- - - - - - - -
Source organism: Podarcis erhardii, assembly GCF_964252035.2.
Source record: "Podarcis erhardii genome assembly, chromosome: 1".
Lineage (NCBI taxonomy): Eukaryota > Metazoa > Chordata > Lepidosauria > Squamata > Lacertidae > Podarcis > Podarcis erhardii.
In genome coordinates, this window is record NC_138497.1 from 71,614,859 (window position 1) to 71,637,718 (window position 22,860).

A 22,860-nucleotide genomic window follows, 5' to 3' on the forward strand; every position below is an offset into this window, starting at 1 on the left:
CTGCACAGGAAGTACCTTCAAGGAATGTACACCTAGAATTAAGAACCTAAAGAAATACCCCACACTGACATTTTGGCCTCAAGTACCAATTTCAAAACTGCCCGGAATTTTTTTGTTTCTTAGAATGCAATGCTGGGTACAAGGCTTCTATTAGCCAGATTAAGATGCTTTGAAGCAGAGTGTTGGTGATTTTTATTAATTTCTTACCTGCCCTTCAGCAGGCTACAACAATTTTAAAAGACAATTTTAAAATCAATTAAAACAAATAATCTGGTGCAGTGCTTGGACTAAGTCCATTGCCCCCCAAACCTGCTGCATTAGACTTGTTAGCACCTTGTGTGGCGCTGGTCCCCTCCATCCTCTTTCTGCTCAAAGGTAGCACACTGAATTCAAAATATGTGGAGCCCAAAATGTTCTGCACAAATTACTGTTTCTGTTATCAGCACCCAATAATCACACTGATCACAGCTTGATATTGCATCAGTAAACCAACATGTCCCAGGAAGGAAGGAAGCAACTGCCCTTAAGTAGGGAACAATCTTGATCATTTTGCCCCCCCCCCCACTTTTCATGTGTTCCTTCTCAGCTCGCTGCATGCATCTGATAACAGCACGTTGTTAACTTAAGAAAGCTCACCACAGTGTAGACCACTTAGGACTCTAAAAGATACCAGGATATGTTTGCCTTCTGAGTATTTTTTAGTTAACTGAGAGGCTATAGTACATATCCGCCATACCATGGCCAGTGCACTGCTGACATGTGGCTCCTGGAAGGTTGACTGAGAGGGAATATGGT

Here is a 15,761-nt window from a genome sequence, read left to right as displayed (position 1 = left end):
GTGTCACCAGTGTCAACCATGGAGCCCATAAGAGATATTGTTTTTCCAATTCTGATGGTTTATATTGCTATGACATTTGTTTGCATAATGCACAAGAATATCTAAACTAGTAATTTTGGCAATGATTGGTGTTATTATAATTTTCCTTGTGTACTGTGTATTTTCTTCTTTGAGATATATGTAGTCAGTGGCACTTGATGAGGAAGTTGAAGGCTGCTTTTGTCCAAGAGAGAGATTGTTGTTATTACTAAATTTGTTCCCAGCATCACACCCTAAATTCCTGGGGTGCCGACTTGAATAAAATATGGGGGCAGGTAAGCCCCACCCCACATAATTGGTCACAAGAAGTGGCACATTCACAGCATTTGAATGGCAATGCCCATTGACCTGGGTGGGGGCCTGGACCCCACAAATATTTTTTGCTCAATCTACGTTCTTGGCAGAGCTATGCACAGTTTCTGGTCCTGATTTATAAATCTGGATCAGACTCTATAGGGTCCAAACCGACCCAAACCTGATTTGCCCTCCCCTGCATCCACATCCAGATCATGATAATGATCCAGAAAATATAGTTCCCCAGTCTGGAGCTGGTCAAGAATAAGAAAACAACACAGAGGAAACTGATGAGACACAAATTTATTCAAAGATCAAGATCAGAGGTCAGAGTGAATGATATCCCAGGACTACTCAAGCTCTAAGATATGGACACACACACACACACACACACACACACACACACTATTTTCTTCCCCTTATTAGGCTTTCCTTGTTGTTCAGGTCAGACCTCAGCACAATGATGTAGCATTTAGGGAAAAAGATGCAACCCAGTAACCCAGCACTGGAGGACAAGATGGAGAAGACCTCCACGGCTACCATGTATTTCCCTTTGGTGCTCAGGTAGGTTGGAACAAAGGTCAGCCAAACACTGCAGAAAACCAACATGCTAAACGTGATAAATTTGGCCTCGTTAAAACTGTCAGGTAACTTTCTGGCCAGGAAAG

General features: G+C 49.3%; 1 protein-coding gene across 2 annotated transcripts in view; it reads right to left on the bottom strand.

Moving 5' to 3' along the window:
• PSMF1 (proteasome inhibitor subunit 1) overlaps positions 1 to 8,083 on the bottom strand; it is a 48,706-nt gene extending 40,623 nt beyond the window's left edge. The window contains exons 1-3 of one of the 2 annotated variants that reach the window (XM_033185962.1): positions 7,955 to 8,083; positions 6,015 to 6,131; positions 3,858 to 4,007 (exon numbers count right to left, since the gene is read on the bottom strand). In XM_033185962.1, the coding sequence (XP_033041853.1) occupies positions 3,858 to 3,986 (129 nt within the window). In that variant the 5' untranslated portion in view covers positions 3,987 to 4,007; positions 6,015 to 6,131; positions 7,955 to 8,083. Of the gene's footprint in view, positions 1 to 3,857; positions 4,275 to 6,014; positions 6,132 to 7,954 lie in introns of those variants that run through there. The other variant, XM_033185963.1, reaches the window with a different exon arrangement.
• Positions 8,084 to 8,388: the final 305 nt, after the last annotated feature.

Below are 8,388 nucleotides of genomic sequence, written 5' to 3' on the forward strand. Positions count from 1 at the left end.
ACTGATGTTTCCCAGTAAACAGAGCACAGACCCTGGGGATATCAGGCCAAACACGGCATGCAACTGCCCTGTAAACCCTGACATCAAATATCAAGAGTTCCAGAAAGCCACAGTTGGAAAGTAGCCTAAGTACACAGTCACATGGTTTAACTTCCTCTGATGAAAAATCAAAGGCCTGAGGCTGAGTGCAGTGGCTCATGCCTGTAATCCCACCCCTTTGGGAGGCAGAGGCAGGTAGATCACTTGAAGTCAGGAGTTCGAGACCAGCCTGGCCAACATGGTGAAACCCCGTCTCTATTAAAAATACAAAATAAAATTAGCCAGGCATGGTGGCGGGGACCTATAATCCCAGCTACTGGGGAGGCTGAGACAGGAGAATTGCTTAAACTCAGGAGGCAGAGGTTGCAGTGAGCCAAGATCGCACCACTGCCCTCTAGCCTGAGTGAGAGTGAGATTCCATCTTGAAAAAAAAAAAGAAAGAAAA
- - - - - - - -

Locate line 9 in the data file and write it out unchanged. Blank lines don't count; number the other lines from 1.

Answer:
General features: G+C 49.3%; 1 protein-coding gene across 2 annotated transcripts in view; it reads right to left on the bottom strand.